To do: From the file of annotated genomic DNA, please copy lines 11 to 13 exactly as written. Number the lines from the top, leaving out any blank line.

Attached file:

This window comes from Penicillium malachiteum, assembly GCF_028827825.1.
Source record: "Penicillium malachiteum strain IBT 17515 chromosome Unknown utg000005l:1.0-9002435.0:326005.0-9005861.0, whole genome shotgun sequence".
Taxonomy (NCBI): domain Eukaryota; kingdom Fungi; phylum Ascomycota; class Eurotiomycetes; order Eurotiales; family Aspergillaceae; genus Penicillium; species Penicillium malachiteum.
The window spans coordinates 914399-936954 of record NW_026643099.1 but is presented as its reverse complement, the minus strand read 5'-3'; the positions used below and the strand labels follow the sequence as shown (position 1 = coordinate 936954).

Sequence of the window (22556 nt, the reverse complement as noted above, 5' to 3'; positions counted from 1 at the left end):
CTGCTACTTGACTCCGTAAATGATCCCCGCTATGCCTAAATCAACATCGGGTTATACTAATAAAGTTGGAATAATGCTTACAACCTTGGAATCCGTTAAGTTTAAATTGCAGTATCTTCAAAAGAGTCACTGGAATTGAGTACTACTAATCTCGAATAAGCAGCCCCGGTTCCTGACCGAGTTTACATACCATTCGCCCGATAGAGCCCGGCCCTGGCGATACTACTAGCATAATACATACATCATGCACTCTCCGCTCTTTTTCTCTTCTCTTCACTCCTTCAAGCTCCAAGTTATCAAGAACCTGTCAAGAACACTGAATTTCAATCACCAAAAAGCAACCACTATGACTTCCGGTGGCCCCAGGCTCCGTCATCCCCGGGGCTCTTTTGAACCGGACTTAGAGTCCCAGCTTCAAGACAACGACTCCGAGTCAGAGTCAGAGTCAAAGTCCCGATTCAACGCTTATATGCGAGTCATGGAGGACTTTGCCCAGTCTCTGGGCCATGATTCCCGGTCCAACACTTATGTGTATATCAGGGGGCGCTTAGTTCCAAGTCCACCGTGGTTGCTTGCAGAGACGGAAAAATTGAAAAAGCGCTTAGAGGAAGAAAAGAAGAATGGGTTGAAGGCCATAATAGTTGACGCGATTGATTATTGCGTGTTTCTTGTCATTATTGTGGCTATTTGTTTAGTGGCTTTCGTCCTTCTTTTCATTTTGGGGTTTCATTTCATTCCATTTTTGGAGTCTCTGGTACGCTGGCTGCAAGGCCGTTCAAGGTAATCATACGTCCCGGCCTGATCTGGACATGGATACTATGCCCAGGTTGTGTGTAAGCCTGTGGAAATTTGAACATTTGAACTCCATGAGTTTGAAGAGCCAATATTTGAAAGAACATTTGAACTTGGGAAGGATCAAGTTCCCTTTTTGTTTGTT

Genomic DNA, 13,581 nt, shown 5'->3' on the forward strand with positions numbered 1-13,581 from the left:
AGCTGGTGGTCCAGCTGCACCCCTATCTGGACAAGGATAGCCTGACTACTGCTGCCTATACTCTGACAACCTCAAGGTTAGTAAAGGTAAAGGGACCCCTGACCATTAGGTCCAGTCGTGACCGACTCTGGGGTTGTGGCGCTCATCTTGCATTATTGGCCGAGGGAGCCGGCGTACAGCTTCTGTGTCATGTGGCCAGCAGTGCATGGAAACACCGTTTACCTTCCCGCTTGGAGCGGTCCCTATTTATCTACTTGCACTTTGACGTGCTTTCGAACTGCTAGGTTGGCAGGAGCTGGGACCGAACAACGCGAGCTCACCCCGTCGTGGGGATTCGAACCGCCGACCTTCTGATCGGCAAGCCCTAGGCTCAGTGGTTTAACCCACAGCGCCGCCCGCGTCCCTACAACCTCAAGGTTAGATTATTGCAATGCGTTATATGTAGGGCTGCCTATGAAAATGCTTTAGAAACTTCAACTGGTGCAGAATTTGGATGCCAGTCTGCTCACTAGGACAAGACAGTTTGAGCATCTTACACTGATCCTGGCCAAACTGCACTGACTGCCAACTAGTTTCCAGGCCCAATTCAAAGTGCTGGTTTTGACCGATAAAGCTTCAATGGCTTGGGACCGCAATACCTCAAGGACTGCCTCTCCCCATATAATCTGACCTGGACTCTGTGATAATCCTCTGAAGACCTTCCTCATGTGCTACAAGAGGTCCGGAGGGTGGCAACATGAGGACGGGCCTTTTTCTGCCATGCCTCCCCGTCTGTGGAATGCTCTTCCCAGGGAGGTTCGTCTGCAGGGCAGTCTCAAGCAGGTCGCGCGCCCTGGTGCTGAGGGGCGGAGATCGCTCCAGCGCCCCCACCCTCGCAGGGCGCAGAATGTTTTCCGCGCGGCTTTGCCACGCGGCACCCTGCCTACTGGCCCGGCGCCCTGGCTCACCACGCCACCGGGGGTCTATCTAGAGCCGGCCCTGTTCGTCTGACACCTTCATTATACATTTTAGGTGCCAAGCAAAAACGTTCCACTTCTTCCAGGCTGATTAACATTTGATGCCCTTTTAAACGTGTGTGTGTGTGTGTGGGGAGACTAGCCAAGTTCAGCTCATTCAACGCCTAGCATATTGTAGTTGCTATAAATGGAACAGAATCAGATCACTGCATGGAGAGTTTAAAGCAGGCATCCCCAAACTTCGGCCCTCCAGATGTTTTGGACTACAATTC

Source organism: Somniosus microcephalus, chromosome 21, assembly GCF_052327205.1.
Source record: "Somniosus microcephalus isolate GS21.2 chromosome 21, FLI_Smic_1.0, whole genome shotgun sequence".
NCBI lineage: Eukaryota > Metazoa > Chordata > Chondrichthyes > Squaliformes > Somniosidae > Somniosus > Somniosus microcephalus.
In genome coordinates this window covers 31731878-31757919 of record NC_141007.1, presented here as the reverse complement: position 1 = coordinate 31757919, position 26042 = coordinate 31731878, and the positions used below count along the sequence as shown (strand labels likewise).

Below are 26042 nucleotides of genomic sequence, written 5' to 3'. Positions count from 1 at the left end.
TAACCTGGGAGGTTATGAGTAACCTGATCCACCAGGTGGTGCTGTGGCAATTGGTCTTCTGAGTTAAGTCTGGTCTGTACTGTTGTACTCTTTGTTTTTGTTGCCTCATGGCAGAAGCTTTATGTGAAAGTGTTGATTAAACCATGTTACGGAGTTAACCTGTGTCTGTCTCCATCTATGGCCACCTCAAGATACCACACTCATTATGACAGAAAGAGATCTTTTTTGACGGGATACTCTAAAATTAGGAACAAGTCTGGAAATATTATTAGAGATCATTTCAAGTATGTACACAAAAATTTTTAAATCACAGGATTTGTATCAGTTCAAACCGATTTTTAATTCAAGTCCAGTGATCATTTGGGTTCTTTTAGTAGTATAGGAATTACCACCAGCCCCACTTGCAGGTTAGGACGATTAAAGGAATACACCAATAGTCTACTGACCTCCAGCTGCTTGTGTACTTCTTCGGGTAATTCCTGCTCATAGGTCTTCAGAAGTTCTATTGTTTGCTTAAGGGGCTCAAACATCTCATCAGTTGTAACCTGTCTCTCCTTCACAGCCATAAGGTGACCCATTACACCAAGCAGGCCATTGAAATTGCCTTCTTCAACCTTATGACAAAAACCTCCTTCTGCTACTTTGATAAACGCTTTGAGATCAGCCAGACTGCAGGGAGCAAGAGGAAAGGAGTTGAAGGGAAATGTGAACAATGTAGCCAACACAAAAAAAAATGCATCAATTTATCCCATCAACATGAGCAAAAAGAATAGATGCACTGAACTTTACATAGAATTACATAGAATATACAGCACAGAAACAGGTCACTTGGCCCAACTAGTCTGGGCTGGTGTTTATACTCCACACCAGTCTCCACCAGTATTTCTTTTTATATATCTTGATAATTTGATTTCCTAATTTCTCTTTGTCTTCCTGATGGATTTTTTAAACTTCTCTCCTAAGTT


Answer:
NCBI lineage: Eukaryota > Metazoa > Chordata > Chondrichthyes > Squaliformes > Somniosidae > Somniosus > Somniosus microcephalus.
In genome coordinates this window covers 31731878-31757919 of record NC_141007.1, presented here as the reverse complement: position 1 = coordinate 31757919, position 26042 = coordinate 31731878, and the positions used below count along the sequence as shown (strand labels likewise).

Below are 26042 nucleotides of genomic sequence, written 5' to 3'. Positions count from 1 at the left end.